# Reflecting and Catadioptric Afocal Lenses

This is a continuation from the previous tutorial - stimulated transitions in the classical oscillator model.

Afocal lenses can be designed with powered mirrors or combinations of mirrors and refractors.  Several such designs have been developed in recent years for use in the photolithography of microcircuits. All-reflecting afocal lenses are classified here according to the number of powered mirrors they contain. They will be reviewed in order of increasing complexity, followed by a discussion of catadioptric afocal systems.

## Two-powered-mirror Afocal Lenses

The simplest reflecting afocal lenses are the variants of the galilean and keplerian telescopes shown in Fig. 19a and 19b. They may also be thought of as afocal cassegrainian and gregorian telescopes. The galilean/cassegrainian version is often called a Mersenne telescope. In fact, both galilean and keplerian versions were proposed by Mersenne in 1636, so his name should not be associated solely with the galilean variant.

Making both mirrors parabolic corrects all third order aberrations except field curvature. This property of confocal parabolas has led to their periodic rediscovery, and to subsequent discussions of their merits and shortcomings. The problem with both designs, in the forms shown in Fig. 19a and 19b , is that their eyepieces are buried so deeply inside the design that their usable field of view is negligible. The galilean form is used as a laser beam expander, where field of view and pupil location is not a factor, and where elimination of internal foci may be vital.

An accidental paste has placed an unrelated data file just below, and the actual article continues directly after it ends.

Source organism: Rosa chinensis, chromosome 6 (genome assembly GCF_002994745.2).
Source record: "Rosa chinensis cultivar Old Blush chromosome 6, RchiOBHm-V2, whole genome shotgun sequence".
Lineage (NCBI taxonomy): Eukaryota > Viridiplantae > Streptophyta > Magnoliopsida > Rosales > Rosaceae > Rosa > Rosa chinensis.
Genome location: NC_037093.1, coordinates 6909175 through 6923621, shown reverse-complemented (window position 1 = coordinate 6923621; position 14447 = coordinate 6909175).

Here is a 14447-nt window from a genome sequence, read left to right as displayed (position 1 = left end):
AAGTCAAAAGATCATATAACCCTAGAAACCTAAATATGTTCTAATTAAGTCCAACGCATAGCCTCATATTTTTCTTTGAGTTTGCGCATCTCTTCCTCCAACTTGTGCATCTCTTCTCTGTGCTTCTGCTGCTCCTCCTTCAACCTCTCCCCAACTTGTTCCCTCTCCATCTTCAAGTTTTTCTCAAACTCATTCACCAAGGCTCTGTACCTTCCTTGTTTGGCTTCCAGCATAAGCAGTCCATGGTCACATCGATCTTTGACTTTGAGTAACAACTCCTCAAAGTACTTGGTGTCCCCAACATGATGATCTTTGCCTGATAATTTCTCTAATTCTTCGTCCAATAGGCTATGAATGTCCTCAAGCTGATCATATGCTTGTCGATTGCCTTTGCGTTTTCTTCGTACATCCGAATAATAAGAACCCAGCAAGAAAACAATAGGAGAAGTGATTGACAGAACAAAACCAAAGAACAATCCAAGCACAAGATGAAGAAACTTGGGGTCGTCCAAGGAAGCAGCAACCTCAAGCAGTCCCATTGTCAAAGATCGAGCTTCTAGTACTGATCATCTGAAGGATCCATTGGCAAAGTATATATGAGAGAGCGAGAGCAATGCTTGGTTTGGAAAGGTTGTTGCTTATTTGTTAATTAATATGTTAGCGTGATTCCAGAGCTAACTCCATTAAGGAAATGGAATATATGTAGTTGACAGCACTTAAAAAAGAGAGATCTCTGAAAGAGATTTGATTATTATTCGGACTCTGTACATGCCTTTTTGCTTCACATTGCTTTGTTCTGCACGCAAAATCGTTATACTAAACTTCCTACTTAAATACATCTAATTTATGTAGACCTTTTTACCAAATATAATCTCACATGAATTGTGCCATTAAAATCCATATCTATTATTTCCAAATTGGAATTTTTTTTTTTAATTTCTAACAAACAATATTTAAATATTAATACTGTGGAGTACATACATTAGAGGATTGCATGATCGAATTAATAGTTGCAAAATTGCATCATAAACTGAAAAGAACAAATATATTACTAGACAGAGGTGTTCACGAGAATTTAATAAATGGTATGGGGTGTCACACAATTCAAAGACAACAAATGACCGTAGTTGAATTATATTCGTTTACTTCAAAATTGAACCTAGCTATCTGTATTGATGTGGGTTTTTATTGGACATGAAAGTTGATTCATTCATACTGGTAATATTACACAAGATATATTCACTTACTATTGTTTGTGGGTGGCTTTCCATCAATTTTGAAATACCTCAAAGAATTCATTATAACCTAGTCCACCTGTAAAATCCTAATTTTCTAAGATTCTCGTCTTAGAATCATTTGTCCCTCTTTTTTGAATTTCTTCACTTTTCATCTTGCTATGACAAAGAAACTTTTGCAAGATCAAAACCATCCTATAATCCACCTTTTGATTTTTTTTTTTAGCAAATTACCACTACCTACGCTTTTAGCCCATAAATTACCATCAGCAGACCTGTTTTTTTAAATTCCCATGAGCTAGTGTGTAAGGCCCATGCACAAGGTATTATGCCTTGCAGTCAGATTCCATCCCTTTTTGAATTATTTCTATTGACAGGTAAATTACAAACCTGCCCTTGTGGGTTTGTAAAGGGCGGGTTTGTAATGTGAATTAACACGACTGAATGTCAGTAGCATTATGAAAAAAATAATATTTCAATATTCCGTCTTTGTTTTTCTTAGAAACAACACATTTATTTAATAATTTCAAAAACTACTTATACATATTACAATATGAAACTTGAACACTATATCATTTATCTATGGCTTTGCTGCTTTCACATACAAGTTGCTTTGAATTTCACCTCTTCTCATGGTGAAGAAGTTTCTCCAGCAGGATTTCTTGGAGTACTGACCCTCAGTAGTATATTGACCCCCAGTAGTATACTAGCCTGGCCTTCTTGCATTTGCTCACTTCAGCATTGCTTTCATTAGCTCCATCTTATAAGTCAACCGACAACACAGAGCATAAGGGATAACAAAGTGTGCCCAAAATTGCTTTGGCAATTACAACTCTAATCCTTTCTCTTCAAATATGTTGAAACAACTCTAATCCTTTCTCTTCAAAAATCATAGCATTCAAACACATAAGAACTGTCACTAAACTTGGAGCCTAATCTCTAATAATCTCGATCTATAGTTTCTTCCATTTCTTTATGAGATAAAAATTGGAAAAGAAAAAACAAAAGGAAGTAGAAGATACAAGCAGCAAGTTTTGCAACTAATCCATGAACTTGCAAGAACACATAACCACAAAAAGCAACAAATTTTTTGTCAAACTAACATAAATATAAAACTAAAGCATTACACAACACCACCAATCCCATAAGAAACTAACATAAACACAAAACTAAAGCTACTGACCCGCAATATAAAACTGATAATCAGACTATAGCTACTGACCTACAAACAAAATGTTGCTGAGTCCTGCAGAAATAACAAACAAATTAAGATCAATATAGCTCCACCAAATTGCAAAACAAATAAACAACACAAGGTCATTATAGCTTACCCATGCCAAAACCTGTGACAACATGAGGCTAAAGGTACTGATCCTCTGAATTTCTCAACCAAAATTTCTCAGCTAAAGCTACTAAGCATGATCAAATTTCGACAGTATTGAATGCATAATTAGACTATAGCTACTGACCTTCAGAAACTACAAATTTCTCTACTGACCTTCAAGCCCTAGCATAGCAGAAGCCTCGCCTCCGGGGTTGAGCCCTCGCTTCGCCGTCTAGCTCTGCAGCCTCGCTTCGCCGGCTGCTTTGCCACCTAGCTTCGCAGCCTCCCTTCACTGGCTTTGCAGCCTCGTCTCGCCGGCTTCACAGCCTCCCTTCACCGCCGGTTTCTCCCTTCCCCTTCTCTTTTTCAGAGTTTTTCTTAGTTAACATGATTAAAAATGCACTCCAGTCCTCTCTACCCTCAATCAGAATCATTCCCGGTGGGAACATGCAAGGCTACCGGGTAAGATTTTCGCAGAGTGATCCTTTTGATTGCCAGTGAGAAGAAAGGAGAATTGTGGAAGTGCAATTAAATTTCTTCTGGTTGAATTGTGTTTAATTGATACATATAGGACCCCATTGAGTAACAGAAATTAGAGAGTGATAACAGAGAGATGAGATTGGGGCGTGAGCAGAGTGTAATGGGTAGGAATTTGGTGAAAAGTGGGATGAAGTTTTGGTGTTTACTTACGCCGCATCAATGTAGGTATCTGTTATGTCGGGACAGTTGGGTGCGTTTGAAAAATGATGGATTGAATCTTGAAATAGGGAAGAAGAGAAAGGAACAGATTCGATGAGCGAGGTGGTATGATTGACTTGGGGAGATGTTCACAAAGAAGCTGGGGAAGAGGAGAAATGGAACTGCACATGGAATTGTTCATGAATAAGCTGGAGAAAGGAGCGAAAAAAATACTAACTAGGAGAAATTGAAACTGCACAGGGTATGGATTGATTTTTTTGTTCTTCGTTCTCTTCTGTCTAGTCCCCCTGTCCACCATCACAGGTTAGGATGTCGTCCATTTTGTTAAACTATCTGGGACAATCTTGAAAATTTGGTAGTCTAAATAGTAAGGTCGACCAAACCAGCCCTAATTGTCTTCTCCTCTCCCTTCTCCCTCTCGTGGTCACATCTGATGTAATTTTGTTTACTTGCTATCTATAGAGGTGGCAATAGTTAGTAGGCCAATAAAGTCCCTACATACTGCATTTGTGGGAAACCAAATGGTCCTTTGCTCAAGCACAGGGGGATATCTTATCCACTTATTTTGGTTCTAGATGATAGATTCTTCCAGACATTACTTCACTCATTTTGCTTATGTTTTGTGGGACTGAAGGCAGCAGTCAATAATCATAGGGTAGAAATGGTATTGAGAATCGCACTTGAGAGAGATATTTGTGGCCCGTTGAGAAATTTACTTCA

Eccentric pupil versions of the keplerian form of confocal parabolas, as shown in Fig. 19c, have proven useful as lens attachments. $$RO$$, $$RE$$, and the internal image are all accessible when $$RO$$ is set one focal length ahead of the primary, as shown. It is then possible to place a field stop at the image and pupil stops at $$RO$$ and $$RE$$, which very effectively blocks stray light from entering the following optics. Being all-reflecting, confocal parabolas can be used at any wavelength, and such attachments have seen use in infrared designs.

## Three-powered-mirror Afocal Lenses

The principle which results in third-order aberration correction for confocal parabolas also applies when one of the parabolas is replaced by a classical cassegrainian telescope (parabolic primary and hyperbolic secondary), as shown in Fig. 20, with two important added advantages.

First, with one negative and two positive mirrors, it is possible to reduce the Petzval sum to zero, or to leave a small residual of field curvature to balance higher-order astigmatism.

Second, because the cassegrainian is a telephoto lens with a remote front focal point, placing the stop at the cassegrainian primary puts the exit pupil in a more accessible location. This design configuration has been patented by Offner, and is more usefully set up as an eccentric pupil design, eliminating the central obstruction and increasing exit pupil accessibility.

## Four-powered-mirror Afocal Lenses

The confocal parabola principle can be extrapolated one step further by replacing both parabolas with classical cassegrainian telescopes, as shown in Fig. 21a.